I have a few questions for those who know so much about the web..

1. Is it better to declare.. 20 variables and do all your SQL queries immediately, or to do like 10 variables and open your connection, do one query, then reset your variables and runt he queries as you go, finally closing the connection? Sample below:

Dim conPubs As OdbcConnection
Dim conString As String
conString = System.Configuration.ConfigurationManager.AppSettings.Get("ConnectionString")
conPubs = New OdbcConnection( conString )
Dim dtrReader As OdbcDataReader
cmdSelect = New OdbcCommand( "SELECT * FROM VIPPackages ORDER BY PackageID", conPubs )
conPubs.Open()
dtrReader = cmdSelect.ExecuteReader()
if dtrReader.HasRows then
  rpVIP.DataSource = dtrReader
  rpVIP.DataBind()
  dtrReader.Close()
end if
cmdSelect = New OdbcConnection( "SELECT ID FROM VIPPackage", conPubs )
Dim intID1 As Integer = cmdSelect.ExecuteScalar()
cmdSelect = New OdbcConnection( "SELECT OOPS FROM VIPPackage", conPubs )
Dim intOops1 As Integer = cmdSelect.ExecuteScalar()
Dim strUserChose As String = Request.QueryString("chosen")
if strUserChose = 3 then
cmdSelect = New OdbcCommand( "SELECT * FROM People ORDER BY PersonID", conPubs )
dtrReader = cmdSelect.ExecuteReader()
if dtrReader.HasRows then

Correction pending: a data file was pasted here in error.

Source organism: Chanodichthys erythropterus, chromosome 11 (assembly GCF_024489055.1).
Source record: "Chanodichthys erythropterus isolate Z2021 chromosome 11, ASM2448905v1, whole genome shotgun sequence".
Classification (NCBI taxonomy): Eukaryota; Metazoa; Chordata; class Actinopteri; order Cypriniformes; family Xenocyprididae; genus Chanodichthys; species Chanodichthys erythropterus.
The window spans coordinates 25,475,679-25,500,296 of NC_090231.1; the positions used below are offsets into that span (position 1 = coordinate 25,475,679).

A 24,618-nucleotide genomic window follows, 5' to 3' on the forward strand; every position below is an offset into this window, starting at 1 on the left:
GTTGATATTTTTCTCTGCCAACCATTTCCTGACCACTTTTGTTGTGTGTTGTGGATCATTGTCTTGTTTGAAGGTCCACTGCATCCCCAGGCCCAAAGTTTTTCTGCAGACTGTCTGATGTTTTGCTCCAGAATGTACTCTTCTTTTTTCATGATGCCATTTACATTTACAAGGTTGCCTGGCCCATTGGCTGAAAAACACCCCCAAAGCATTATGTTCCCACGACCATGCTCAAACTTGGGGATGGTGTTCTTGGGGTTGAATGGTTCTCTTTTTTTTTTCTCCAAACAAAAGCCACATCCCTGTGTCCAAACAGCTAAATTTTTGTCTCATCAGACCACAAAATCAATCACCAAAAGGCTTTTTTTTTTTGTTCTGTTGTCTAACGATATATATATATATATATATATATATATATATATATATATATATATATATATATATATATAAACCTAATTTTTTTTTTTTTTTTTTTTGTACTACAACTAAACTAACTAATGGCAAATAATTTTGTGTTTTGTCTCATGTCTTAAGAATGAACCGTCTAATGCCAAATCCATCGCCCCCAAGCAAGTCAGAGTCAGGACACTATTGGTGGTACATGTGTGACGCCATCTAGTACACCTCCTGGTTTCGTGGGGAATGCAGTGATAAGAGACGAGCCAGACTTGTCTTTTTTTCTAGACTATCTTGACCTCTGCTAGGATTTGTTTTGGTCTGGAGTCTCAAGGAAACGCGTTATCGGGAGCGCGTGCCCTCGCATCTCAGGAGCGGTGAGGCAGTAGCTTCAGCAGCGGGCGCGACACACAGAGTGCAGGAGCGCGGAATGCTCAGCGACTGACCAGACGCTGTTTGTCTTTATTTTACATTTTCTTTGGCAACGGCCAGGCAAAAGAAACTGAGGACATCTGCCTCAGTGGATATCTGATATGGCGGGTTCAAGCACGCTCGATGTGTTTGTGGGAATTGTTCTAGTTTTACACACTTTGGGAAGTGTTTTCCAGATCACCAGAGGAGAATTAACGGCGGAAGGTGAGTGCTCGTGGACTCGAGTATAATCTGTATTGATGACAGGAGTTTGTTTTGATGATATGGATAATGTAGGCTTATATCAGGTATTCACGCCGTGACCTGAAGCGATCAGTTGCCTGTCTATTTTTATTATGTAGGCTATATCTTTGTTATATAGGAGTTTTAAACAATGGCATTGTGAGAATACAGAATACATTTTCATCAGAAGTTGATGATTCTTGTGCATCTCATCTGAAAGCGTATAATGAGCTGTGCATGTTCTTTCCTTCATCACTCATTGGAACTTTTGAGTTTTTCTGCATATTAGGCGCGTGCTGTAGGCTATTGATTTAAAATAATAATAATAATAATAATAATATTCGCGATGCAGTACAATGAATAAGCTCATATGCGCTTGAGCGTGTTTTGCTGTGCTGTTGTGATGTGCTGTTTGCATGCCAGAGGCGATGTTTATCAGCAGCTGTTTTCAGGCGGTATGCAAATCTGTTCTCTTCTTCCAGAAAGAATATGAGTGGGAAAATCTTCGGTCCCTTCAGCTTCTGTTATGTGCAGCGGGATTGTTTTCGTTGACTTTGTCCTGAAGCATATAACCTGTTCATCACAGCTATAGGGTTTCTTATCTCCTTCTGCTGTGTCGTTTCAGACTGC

rpPeople.DataSource = dtrReader
  rpVIP.DataBind()
  dtrReader.Close()
end if
end if
cmdSelect = New OdbcConnection( "SELECT ID FROM People", conPubs )
Dim intID2 As Integer = cmdSelect.ExecuteScalar()
cmdSelect = New OdbcConnection( "SELECT Oops FROM People", conPubs )
Dim intOops2 As Integer = cmdSelect.ExecuteScalar()
cmdSelect = New OdbcCommand( "SELECT * From Humans ORDER BY HumanID", conPubs )
dtrReader = cmdSelect.ExecuteReader()
if dtrReader.HasRows then
  rpHumans.DataSource = dtrReader
  rpVIP.DataBind()
  dtrReader.Close()
end if
cmdSelect = New OdbcConnection( "SELECT ID FROM Humans", conPubs )
Dim intID3 As Integer = cmdSelect.ExecuteScalar()
cmdSelect = New OdbcConnection( "SELECT Oops FROM Humans", conPubs )
Dim intOops3 As Integer = cmdSelect.ExecuteScalar()
conPubs.Close()

'''  OR  '''
Dim conPubs As OdbcConnection
Dim conString As String
conString = System.Configuration.ConfigurationManager.AppSettings.Get("ConnectionString")
conPubs = New OdbcConnection( conString )
Dim dtrReader As OdbcDataReader
Dim strUserChose As String = Request.QueryString("chosen")
Dim cmdSelect As New OdbcCommand( "SELECT * FROM VIPPackages ORDER BY PackageID", conPubs )
Dim cmdSelect3 As New OdbcCommand( "SELECT * FROM Humans ORDER BY HumanID", conPubs )
Dim cmdSelect4 As New OdbcCommand( "SELECT ID FROM VIPPackages", conPubs )
Dim cmdSelect5 As New OdbcCommand( "SELECT Oops FROM VIPPackages", conPubs )
Dim cmdSelect6 As New OdbcCommand( "SELECT ID FROM People", conPubs )
Dim cmdSelect7 As New OdbcCommand( "SELECT Oops FROM People", conPubs )
Dim cmdSelect8 As New OdbcCommand( "SELECT ID FROM Humans", conPubs )
Dim cmdSelect9 As New OdbcCommand( "SELECT Oops FROM Humans", conPubs )
conPubs.Open()
dtrReader = cmdSelect.ExecuteReader()
if dtrReader.HasRows then
  rpVIP.DataSource = dtrReader
  rpVIP.DataBind()
  dtrReader.Close()